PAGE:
Isaacs —who forged a string of high-profile Big Pharma deals along the way — has wrapped a 13-year run at the biotech with one program for kidney disease going to the new owners at Chinook Therapeutics. A host of once-heralded assets like their STING agonist program partnered with Novartis (which dumped their work on ADU-S100 after looking over weak clinical results), the Lilly-allied cGAS-STING inhibitor program and the anti-CD27 program out-licensed to Merck will all be posted for auction under a strategic review process.

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Fangliang Zhang (Imaginechina via AP Images)

The big mon­ey: Poised to make drug R&D his­to­ry, a Chi­na biotech un­veils uni­corn rac­ing am­bi­tions in a bid to raise $350M-plus on Nas­daq

Almost exactly three years after Shanghai-based Legend came out of nowhere to steal the show at ASCO with jaw-dropping data on their BCMA-targeted CAR-T for multiple myeloma, the little player with Big Pharma connections is taking a giant step toward making it big on Wall Street. And this time they want to seal the deal on a global rep after staking out a unicorn valuation in what’s turned out to be a bull market for biotech IPOs — in the middle of a pandemic.

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IPOs abound in the time of coro­n­avirus, as For­ma Ther­a­peu­tics pen­cils in $150M Nas­daq de­but

The IPO engine is thriving, never mind the rampage of the coronavirus crisis on R&D timelines.

On Friday, along with synthetic lethality-focused biotech Repare Therapeutics, another Bristol Myers partner Forma Therapeutics also unveiled its plans to vault on to the Nasdaq — penciling in a target of $150 million.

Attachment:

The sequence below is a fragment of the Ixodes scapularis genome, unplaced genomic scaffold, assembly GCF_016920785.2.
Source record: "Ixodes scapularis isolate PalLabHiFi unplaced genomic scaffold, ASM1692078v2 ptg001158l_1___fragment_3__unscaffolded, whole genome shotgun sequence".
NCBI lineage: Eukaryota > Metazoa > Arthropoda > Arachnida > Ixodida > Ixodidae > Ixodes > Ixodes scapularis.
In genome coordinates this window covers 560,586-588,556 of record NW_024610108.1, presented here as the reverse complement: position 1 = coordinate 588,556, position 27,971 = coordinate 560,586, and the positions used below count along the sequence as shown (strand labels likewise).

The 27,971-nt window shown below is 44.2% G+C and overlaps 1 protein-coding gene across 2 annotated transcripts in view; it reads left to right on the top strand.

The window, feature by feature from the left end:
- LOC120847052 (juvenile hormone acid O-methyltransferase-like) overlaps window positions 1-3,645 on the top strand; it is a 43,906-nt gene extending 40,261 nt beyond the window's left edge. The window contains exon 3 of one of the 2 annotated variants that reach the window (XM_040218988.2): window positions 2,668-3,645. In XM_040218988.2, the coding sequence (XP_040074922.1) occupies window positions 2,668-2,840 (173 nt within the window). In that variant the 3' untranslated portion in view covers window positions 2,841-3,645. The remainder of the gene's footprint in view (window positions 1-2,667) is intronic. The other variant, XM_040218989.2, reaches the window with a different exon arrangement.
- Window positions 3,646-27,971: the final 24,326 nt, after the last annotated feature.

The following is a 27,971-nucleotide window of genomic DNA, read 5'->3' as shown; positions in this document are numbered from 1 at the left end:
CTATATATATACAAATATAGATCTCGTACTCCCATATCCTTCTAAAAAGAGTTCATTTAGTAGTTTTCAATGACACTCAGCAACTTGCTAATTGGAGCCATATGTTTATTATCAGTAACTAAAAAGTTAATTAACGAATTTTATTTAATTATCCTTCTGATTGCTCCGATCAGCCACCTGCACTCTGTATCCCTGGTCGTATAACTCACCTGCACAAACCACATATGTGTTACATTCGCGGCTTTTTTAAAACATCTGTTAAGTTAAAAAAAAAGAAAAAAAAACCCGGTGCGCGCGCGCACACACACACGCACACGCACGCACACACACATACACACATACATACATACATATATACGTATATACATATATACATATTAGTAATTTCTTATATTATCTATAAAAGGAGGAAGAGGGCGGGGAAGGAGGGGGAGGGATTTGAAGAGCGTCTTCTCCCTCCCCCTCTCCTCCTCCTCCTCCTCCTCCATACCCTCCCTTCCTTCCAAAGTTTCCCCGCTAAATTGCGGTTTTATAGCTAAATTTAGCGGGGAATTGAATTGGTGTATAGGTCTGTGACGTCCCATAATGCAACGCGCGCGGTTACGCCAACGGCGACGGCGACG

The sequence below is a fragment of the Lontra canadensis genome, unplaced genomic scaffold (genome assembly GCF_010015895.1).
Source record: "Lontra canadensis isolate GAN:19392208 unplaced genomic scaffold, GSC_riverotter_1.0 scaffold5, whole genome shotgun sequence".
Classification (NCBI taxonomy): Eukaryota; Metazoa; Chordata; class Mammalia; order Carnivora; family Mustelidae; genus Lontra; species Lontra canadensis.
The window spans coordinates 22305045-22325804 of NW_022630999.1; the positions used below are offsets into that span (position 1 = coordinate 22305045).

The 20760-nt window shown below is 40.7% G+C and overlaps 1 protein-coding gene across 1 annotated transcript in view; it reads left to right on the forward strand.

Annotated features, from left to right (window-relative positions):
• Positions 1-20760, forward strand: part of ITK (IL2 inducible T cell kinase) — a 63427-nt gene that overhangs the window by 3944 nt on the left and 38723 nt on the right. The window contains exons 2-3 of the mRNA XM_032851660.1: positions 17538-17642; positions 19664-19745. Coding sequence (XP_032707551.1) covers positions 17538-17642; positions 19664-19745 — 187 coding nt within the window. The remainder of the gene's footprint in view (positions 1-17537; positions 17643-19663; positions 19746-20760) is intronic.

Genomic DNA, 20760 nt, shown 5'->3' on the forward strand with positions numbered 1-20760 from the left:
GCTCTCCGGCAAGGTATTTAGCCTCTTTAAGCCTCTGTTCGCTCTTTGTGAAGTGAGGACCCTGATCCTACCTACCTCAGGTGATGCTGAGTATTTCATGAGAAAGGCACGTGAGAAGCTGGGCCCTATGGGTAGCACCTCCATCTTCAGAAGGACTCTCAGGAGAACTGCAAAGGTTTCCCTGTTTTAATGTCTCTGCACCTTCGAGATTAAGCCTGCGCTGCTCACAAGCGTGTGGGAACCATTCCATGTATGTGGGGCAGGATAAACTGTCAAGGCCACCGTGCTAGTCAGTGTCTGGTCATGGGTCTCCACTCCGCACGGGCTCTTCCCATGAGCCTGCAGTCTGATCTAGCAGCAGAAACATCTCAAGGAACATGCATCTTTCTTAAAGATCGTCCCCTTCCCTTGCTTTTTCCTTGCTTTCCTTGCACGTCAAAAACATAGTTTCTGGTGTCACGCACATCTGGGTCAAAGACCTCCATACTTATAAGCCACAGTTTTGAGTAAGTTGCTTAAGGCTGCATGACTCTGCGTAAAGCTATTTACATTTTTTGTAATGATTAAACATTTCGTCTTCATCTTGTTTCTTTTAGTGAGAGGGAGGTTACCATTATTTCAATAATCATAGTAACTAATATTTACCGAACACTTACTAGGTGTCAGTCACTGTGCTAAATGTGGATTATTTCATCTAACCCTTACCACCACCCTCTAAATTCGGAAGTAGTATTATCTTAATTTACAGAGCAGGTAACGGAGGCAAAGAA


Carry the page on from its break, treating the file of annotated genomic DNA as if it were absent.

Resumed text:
The Watertown, Massachusetts-based company — which poached senior Genentech executive Frank Lee to take over the reins last year after more than a decade under founder Steve Tregay — raised a plump $100 million late last year, while shepherding its sickle cell disease (SCD) drug through an early-stage trial.

Ver­sant-backed, Bris­tol My­ers-stamped Re­pare Ther­a­peu­tics guns for $100M IPO

With a Bristol Myers Squibb endorsement in tow, Versant-backed cancer drug developer Repare Therapeutics has set its sights on a Nasdaq debut.

On Friday, the Montreal-based company with operations in Cambridge, Massachusetts that is yet to enter the clinic, unveiled plans for a $100 million IPO, banking on its “synthetic lethality” platform.

The basic idea is to target the genetic basis of tumors, a common idea across precision oncology medicines. But instead of targeting the perpetrator mutation directly, the compound is designed to go after the other gene in the gene pair. The rationale is based on the decades-old genetic principle that indicates two mutations are lethal only when combined together.